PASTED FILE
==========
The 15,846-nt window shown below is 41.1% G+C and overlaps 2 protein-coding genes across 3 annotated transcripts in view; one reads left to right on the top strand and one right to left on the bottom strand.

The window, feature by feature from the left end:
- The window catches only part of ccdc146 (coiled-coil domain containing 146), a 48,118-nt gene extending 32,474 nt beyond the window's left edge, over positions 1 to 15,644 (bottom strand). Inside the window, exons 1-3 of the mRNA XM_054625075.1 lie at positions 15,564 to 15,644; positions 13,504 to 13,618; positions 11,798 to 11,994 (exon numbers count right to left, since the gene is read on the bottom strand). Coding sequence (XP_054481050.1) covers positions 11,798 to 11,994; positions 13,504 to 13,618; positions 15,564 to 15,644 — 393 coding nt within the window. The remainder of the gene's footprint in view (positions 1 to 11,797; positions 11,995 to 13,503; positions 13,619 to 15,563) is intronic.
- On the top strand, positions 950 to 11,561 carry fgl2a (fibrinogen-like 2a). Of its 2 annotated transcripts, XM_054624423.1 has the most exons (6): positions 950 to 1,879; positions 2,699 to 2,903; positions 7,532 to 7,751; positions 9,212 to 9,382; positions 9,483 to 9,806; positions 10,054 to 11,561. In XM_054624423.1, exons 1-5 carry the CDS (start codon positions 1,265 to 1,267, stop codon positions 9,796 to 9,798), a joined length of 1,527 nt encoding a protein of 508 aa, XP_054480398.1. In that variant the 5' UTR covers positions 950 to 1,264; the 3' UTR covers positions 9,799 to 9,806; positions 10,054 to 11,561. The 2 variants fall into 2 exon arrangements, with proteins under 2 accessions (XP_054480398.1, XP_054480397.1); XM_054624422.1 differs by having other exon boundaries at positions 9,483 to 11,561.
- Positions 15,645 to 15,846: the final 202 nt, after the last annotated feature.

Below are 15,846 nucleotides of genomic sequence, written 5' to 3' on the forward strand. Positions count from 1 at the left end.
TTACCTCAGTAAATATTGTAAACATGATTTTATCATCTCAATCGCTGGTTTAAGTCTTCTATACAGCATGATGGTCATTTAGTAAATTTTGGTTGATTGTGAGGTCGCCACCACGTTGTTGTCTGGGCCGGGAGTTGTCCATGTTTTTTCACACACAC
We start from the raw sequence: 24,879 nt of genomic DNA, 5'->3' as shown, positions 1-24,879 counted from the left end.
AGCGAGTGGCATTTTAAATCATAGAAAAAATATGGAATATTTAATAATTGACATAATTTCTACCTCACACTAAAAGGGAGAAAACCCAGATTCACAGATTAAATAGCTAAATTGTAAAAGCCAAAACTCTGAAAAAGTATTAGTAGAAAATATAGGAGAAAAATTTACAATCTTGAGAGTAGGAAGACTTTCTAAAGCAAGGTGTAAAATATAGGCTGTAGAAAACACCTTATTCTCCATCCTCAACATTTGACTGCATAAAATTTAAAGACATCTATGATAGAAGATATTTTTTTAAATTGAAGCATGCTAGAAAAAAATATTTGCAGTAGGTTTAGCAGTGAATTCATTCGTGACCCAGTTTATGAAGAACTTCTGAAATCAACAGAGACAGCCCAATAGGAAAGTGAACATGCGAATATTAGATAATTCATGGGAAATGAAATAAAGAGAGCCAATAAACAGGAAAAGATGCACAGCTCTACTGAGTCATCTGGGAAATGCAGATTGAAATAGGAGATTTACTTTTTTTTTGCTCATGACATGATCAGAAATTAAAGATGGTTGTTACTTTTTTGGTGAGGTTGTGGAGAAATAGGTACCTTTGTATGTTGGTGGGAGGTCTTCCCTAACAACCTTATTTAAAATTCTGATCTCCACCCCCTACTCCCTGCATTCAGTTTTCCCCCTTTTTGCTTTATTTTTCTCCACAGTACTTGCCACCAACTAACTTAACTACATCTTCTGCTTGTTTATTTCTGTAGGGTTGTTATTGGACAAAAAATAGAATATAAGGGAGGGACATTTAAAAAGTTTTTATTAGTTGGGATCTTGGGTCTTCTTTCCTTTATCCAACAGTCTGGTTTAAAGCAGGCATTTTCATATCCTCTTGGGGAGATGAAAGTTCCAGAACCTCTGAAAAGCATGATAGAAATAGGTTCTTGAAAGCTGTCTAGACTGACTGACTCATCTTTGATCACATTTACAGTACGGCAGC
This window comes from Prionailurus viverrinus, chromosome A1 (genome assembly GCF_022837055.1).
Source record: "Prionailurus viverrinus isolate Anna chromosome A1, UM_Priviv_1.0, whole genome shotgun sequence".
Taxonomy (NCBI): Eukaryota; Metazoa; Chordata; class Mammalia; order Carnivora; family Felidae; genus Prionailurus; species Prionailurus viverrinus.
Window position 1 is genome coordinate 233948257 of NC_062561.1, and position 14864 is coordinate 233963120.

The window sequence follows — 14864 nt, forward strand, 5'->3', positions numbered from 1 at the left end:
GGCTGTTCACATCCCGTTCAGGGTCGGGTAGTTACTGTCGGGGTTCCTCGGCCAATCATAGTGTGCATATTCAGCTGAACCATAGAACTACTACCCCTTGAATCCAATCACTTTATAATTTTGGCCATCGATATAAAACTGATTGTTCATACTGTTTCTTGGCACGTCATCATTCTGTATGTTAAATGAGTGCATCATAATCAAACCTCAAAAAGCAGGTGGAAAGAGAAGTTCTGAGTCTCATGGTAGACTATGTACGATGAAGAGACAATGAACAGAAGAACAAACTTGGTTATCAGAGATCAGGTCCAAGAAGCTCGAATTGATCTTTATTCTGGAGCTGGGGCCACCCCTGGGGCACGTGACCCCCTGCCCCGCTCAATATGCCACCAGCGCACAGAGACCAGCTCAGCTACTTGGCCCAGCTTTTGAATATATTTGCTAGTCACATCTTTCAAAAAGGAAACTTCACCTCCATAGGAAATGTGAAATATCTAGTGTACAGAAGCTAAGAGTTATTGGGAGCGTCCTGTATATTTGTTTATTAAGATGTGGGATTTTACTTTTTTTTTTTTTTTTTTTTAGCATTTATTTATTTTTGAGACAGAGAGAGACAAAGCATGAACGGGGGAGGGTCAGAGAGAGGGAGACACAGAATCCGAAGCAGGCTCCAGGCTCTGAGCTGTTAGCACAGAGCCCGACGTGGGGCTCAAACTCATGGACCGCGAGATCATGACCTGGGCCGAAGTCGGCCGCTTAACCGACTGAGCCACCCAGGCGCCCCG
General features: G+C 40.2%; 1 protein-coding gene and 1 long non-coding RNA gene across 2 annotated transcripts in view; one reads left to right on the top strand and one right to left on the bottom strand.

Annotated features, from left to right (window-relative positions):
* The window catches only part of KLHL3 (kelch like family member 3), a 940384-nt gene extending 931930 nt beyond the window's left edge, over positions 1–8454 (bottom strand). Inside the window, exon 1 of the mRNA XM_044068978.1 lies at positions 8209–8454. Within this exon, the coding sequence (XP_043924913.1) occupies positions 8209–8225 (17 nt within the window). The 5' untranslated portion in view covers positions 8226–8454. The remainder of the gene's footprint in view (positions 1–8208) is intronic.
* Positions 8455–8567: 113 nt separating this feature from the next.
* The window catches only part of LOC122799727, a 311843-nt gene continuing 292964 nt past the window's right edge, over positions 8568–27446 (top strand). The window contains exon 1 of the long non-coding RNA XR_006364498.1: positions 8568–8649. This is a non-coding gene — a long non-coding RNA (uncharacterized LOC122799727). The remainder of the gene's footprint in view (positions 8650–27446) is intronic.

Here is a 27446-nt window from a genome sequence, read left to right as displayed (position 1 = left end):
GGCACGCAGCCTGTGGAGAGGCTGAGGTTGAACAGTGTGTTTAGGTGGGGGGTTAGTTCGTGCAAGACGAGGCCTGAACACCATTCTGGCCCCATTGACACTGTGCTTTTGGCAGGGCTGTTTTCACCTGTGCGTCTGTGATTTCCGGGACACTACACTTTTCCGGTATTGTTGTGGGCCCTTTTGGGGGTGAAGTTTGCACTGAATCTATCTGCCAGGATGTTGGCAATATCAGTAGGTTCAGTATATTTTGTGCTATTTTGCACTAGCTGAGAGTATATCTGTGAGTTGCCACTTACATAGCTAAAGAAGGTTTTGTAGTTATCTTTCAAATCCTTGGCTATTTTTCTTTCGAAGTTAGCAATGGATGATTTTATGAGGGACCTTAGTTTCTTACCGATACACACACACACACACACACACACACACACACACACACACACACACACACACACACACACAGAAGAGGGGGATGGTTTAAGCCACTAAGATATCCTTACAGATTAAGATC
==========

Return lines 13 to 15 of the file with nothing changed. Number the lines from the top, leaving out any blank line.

Window position 1 is genome coordinate 233948257 of NC_062561.1, and position 14864 is coordinate 233963120.

The window sequence follows — 14864 nt, forward strand, 5'->3', positions numbered from 1 at the left end:
GGCTGTTCACATCCCGTTCAGGGTCGGGTAGTTACTGTCGGGGTTCCTCGGCCAATCATAGTGTGCATATTCAGCTGAACCATAGAACTACTACCCCTTGAATCCAATCACTTTATAATTTTGGCCATCGATATAAAACTGATTGTTCATACTGTTTCTTGGCACGTCATCATTCTGTATGTTAAATGAGTGCATCATAATCAAACCTCAAAAAGCAGGTGGAAAGAGAAGTTCTGAGTCTCATGGTAGACTATGTACGATGAAGAGACAATGAACAGAAGAACAAACTTGGTTATCAGAGATCAGGTCCAAGAAGCTCGAATTGATCTTTATTCTGGAGCTGGGGCCACCCCTGGGGCACGTGACCCCCTGCCCCGCTCAATATGCCACCAGCGCACAGAGACCAGCTCAGCTACTTGGCCCAGCTTTTGAATATATTTGCTAGTCACATCTTTCAAAAAGGAAACTTCACCTCCATAGGAAATGTGAAATATCTAGTGTACAGAAGCTAAGAGTTATTGGGAGCGTCCTGTATATTTGTTTATTAAGATGTGGGATTTTACTTTTTTTTTTTTTTTTTTTTAGCATTTATTTATTTTTGAGACAGAGAGAGACAAAGCATGAACGGGGGAGGGTCAGAGAGAGGGAGACACAGAATCCGAAGCAGGCTCCAGGCTCTGAGCTGTTAGCACAGAGCCCGACGTGGGGCTCAAACTCATGGACCGCGAGATCATGACCTGGGCCGAAGTCGGCCGCTTAACCGACTGAGCCACCCAGGCGCCCCG